Original iron-heels made in the Third Reich. Cleaned with sand from severe corrosion, stored in oil, so as not to rust.
This type of iron heels (thin profile with hidden fastening) was widely used for soldier's shoes.
Price for a couple (set for 1 pair of shoes). The photographs show the condition of the iron-heels, we have quantities of iron-heels in stock. You will receive exactly those that you see in the photo or others in the same condition.
We offer here only 3 sizes of iron-heels:
• No. 16 (dimensions approximately 6,5х6,5 cm),
• No. 17 (dimensions approximately 7x7 cm),
• No. 19 (dimensions approximately 7.5 x 7.5 cm).
The size you need to choose before buying. If any size cannot be selected, then it is not on sale (ended).
What do iron-heels look like after installation?
Iron-heels in this condition can be used for replicas of German shoes. They retained their strength (they cannot be bent even with a strong blow, they are hardened). Most of the surface of the iron-heels is consealed under the layers of leather in the heel when they are installed. Outside, only a thin lower part and side are visible. The sidewall is usually smoothed (sanded) after assembling the heel. And the lower part is trimmed by itself in the first days of wearing. There is no particular point in overpaying for iron-heels in better condition.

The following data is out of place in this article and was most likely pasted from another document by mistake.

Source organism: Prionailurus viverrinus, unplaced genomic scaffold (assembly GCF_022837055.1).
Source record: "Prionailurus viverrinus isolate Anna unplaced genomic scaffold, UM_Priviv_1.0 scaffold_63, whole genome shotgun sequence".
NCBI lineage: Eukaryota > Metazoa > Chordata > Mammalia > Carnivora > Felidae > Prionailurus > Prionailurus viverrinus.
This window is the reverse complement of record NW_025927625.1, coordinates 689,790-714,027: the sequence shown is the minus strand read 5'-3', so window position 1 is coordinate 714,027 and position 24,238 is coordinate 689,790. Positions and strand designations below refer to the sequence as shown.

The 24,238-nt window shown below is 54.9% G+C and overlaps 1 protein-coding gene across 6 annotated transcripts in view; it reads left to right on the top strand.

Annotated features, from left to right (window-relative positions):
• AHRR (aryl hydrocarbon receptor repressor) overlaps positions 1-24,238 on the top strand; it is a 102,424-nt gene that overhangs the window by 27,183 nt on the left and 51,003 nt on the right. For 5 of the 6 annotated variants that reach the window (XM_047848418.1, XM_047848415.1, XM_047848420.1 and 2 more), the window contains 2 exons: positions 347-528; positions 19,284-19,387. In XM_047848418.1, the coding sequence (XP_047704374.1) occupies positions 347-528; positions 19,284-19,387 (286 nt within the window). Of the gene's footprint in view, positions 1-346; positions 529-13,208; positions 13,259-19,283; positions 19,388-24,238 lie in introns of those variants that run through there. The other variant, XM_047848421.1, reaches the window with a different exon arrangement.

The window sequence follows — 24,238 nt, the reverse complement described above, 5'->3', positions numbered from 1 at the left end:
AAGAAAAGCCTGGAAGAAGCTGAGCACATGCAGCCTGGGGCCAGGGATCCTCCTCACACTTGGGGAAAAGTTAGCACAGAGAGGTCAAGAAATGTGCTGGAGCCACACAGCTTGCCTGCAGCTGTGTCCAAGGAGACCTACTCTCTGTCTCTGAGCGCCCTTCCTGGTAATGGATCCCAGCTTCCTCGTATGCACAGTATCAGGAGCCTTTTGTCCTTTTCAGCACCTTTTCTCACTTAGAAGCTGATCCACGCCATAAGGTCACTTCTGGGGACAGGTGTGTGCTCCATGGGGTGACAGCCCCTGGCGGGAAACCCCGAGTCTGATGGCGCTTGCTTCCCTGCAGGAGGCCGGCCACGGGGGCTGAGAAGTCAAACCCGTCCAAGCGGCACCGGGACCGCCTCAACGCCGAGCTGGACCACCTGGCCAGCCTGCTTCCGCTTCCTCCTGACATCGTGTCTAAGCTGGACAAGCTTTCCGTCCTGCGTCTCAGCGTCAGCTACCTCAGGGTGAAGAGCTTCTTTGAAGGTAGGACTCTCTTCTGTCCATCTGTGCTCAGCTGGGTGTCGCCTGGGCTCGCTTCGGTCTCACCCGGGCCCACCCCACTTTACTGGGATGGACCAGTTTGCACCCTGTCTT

In the photo above, the iron-heels in this condition are installed on the shoes "as they are" and sanded during finishing the heels. Further painting of the side of the heel with wax black paint hides the uneven surface.
In these two photos above, the iron-heels in this condition were restored with black epoxy resin, after which the heel was sanded, painted and polished. With such a volume of work, the condition of the iron-heels seems to be perfect (the question is: who will look at your iron-heels so closely, especially in the mud of reenactments).
How to choose the size?
The size of the iron-heels is related to the length and width of the shoe. The number of the iron-heels is a rather arbitrary unit, you do not need to take it very seriously. On the site fjm44.com in the section "collector's guide" there are the following examples of original German shoes:
• size 26½ (approximately 40th European) = iron-heels No. 19,
• size 29½ (approximately 44th European) = iron-heels No. 20,
• size 30 (approximately 45th European) = iron-heels No. 21.
Why are we giving examples only and not compiling a detailed correspondence table? Because the iron-heels were different, and there are exceptions! The difference in the dimensions of horseshoes number 17 and 20 is only 5 millimeters, even iron-heels with the same number from different manufacturers differ in size! Why to make a fuss about a couple of millimeters in the length of the heel? When tailoring shoes to order nowadays, a shoe maker usually designs a heel to the size of a iron-heel, given that the heels of German marching boots and boots narrowed downwards, that is, to a iron-heel. Iron-heels 17, 18, 19 are suitable for shoes up to size 43, and 20, 21, 22 — up to the size 45.